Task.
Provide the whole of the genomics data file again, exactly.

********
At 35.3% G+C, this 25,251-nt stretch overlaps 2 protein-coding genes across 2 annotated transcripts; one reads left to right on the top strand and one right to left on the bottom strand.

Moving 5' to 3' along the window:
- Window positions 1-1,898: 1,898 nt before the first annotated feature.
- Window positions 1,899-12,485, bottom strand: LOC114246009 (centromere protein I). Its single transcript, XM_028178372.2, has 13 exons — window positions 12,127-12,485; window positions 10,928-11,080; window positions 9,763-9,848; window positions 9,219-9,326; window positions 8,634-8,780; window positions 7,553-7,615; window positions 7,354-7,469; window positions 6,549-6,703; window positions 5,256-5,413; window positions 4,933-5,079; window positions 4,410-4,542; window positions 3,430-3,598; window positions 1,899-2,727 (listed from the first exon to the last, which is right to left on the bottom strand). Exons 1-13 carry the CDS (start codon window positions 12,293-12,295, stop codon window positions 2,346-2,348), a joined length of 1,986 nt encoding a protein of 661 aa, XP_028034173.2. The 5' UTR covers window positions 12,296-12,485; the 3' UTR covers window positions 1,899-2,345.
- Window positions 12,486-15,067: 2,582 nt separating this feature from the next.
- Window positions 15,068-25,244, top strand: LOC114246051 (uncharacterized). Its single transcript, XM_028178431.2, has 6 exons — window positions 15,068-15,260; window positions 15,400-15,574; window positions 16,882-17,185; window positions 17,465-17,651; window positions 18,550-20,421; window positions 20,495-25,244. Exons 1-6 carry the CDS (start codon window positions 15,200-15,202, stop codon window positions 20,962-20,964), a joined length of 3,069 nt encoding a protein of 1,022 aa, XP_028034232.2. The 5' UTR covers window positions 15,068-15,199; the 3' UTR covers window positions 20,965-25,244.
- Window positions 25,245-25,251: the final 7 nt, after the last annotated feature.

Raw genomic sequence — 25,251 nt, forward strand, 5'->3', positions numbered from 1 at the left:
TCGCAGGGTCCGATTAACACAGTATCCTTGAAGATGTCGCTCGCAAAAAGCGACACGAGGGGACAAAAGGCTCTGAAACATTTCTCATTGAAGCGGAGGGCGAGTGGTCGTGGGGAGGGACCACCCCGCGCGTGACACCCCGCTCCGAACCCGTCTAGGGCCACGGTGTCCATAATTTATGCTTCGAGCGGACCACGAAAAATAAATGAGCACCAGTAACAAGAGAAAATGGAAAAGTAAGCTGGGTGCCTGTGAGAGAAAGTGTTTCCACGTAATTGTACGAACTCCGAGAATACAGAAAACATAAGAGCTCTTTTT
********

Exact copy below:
At 35.3% G+C, this 25,251-nt stretch overlaps 2 protein-coding genes across 2 annotated transcripts; one reads left to right on the top strand and one right to left on the bottom strand.

Moving 5' to 3' along the window:
- Window positions 1-1,898: 1,898 nt before the first annotated feature.
- Window positions 1,899-12,485, bottom strand: LOC114246009 (centromere protein I). Its single transcript, XM_028178372.2, has 13 exons — window positions 12,127-12,485; window positions 10,928-11,080; window positions 9,763-9,848; window positions 9,219-9,326; window positions 8,634-8,780; window positions 7,553-7,615; window positions 7,354-7,469; window positions 6,549-6,703; window positions 5,256-5,413; window positions 4,933-5,079; window positions 4,410-4,542; window positions 3,430-3,598; window positions 1,899-2,727 (listed from the first exon to the last, which is right to left on the bottom strand). Exons 1-13 carry the CDS (start codon window positions 12,293-12,295, stop codon window positions 2,346-2,348), a joined length of 1,986 nt encoding a protein of 661 aa, XP_028034173.2. The 5' UTR covers window positions 12,296-12,485; the 3' UTR covers window positions 1,899-2,345.
- Window positions 12,486-15,067: 2,582 nt separating this feature from the next.
- Window positions 15,068-25,244, top strand: LOC114246051 (uncharacterized). Its single transcript, XM_028178431.2, has 6 exons — window positions 15,068-15,260; window positions 15,400-15,574; window positions 16,882-17,185; window positions 17,465-17,651; window positions 18,550-20,421; window positions 20,495-25,244. Exons 1-6 carry the CDS (start codon window positions 15,200-15,202, stop codon window positions 20,962-20,964), a joined length of 3,069 nt encoding a protein of 1,022 aa, XP_028034232.2. The 5' UTR covers window positions 15,068-15,199; the 3' UTR covers window positions 20,965-25,244.
- Window positions 25,245-25,251: the final 7 nt, after the last annotated feature.

Raw genomic sequence — 25,251 nt, forward strand, 5'->3', positions numbered from 1 at the left:
TCGCAGGGTCCGATTAACACAGTATCCTTGAAGATGTCGCTCGCAAAAAGCGACACGAGGGGACAAAAGGCTCTGAAACATTTCTCATTGAAGCGGAGGGCGAGTGGTCGTGGGGAGGGACCACCCCGCGCGTGACACCCCGCTCCGAACCCGTCTAGGGCCACGGTGTCCATAATTTATGCTTCGAGCGGACCACGAAAAATAAATGAGCACCAGTAACAAGAGAAAATGGAAAAGTAAGCTGGGTGCCTGTGAGAGAAAGTGTTTCCACGTAATTGTACGAACTCCGAGAATACAGAAAACATAAGAGCTCTTTTT